Python __index__() Magic Method

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Python’s __index__(self) method is called on an object to get its associated integer value. The returned integer is used in slicing or as the basis for the conversion in the built-in functions bin(), hex(), and oct(). The __index__() method is also used as a fallback for int(), float(), and complex() functions when their corresponding magic methods are not defined.

Syntax

object.__index__(self)

We call this a “Dunder Method” for Double Underscore Method” (also called “magic method”). To get a list of all dunder methods with explanation, check out our dunder cheat sheet article on this blog.

Example Custom __index__()

In the following example, you create a custom class Data and overwrite the __index__() magic method so that it returns an integer 2 on a custom Data object. We then print the result of the function calls of six built-in functions that all rely on __index__().

class Data:
    def __index__(self):
        return 2


x = Data()

# All those functions may use __index__():
print(bin(x))
print(oct(x))
print(hex(x))
print(complex(x))
print(int(x))
print(float(x))

The output of those functions shows that all use the value 2 for their conversions, returned by the __index__() method:

0b10
0o2
0x2
(2+0j)
2
2.0

You can see the same output when passing the integer value 2 directly into those functions:

>>> bin(2)
'0b10'
>>> oct(2)
'0o2'
>>> hex(2)
'0x2'
>>> complex(2)
(2+0j)
>>> int(2)
2
>>> float(2)
2.0

How to Use __index__() for Slicing and Indexing

You can use the magic method __index__() on a custom class to make it possible for objects of this class to be used in a slicing or indexing operation on an iterable. Python will internally call the __index__() method to obtain the integer associated with the custom object. This integer is then used as the basis for the slicing and indexing operation.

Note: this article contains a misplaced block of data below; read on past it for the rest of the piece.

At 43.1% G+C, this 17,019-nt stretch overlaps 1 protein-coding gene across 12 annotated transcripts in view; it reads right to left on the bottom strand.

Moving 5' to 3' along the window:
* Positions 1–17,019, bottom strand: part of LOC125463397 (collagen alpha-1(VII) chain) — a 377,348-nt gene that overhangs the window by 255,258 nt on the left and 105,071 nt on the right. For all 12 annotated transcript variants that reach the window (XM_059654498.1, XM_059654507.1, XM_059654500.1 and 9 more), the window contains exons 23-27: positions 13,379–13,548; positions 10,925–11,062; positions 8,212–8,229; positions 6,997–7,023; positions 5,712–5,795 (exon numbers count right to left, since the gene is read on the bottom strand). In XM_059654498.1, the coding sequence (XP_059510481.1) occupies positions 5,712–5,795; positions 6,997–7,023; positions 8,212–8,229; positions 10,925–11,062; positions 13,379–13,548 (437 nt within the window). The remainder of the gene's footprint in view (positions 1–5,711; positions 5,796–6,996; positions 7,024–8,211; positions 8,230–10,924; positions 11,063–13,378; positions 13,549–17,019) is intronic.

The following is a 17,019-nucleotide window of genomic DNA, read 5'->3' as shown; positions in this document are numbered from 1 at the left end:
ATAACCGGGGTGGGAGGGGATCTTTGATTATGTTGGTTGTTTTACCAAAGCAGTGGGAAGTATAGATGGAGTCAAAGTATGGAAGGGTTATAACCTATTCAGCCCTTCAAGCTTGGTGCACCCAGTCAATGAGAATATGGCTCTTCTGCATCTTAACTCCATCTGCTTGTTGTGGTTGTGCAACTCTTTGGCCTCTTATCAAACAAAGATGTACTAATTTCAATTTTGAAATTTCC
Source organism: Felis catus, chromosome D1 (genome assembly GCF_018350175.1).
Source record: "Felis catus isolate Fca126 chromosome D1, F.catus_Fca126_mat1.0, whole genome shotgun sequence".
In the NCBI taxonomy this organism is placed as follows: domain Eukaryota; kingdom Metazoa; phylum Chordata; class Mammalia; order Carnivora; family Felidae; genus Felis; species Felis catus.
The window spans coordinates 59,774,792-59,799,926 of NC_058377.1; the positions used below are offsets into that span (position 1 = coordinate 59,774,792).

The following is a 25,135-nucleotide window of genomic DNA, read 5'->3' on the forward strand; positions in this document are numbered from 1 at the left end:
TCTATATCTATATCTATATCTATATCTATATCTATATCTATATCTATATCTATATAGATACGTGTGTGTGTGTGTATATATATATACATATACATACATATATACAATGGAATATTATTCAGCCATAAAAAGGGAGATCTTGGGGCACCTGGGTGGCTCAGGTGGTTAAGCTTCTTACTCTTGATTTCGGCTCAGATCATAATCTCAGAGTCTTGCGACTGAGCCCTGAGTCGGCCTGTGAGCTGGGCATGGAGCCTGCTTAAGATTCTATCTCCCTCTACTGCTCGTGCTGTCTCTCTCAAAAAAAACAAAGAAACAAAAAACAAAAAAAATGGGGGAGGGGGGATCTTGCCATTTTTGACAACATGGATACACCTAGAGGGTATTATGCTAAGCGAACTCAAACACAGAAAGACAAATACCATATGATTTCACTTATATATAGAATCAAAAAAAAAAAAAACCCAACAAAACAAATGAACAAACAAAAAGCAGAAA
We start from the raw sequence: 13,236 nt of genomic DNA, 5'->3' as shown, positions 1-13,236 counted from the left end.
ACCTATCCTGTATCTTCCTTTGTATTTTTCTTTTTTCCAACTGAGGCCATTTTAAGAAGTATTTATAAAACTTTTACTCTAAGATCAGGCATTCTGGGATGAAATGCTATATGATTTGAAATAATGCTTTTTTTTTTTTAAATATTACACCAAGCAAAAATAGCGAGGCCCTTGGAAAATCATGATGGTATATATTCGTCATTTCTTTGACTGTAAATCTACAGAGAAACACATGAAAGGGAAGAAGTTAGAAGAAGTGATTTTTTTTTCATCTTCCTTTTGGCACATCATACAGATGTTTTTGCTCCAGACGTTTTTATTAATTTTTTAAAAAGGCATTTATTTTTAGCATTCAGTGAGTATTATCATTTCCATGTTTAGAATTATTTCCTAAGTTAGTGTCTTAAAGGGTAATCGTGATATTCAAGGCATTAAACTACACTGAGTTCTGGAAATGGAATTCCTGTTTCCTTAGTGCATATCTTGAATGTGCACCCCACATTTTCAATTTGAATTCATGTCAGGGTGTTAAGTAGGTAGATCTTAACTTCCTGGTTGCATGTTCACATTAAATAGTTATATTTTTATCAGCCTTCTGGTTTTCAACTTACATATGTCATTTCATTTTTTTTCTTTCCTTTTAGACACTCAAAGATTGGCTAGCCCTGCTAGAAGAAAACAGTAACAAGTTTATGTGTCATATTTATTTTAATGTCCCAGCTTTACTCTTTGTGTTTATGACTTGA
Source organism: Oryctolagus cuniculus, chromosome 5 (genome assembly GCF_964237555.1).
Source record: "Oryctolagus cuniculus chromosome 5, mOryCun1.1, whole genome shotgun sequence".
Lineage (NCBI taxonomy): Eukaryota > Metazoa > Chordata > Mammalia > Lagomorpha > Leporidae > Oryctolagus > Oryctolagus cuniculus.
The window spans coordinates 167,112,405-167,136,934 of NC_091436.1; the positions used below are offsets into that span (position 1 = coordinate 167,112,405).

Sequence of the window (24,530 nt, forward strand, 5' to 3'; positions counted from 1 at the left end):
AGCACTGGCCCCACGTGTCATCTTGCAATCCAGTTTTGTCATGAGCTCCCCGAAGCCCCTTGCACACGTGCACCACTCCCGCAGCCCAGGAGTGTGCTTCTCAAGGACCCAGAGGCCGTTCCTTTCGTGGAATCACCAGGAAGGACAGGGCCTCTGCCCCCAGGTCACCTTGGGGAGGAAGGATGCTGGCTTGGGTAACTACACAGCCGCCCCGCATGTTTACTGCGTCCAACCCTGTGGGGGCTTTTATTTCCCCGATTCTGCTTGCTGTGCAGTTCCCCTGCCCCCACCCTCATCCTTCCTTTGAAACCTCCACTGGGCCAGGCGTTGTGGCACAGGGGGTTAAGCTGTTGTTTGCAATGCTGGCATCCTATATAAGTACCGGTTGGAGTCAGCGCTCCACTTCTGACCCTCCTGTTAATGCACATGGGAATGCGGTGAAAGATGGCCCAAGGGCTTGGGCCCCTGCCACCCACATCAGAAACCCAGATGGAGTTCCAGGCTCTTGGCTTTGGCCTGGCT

See this example where we create a custom class My_Integer and use objects of this class as arguments for the slicing operation on a specific list my_list.

class My_Integer:
    def __init__(self, i):
        self.i = i
        
    def __index__(self):
        return self.i


x = My_Integer(1)
y = My_Integer(8)
z = My_Integer(3)

my_list = [1, 2, 3, 4, 5, 6, 7, 8, 9, 10]

print(my_list[x])
# 2

print(my_list[y])
# 9

print(my_list[x:y:z])
# [2, 5, 8]

The objects x, y, z are of type My_Integer but they can still be used for the indexing and slicing operations as shown in the last three print statements.

How to Fix “TypeError: __index__ returned non-int (type …)”

If you override the __index__() method so that it returns a non-integer type x, Python will raise a TypeError: __index__ returned non-int (type ...x).

You can see this in the following example:

class Data:
    def __index__(self):
        return 'finxter'


x = Data()
print(int(x))

Output:

Traceback (most recent call last):
  File "C:\Users\xcent\Desktop\code.py", line 8, in <module>
    print(int(x))
TypeError: __index__ returned non-int (type str)

To fix this error, simply return an integer value from the __index__() method like so:

class Data:
    def __index__(self):
        return 42


x = Data()
print(int(x))
# 42

References:

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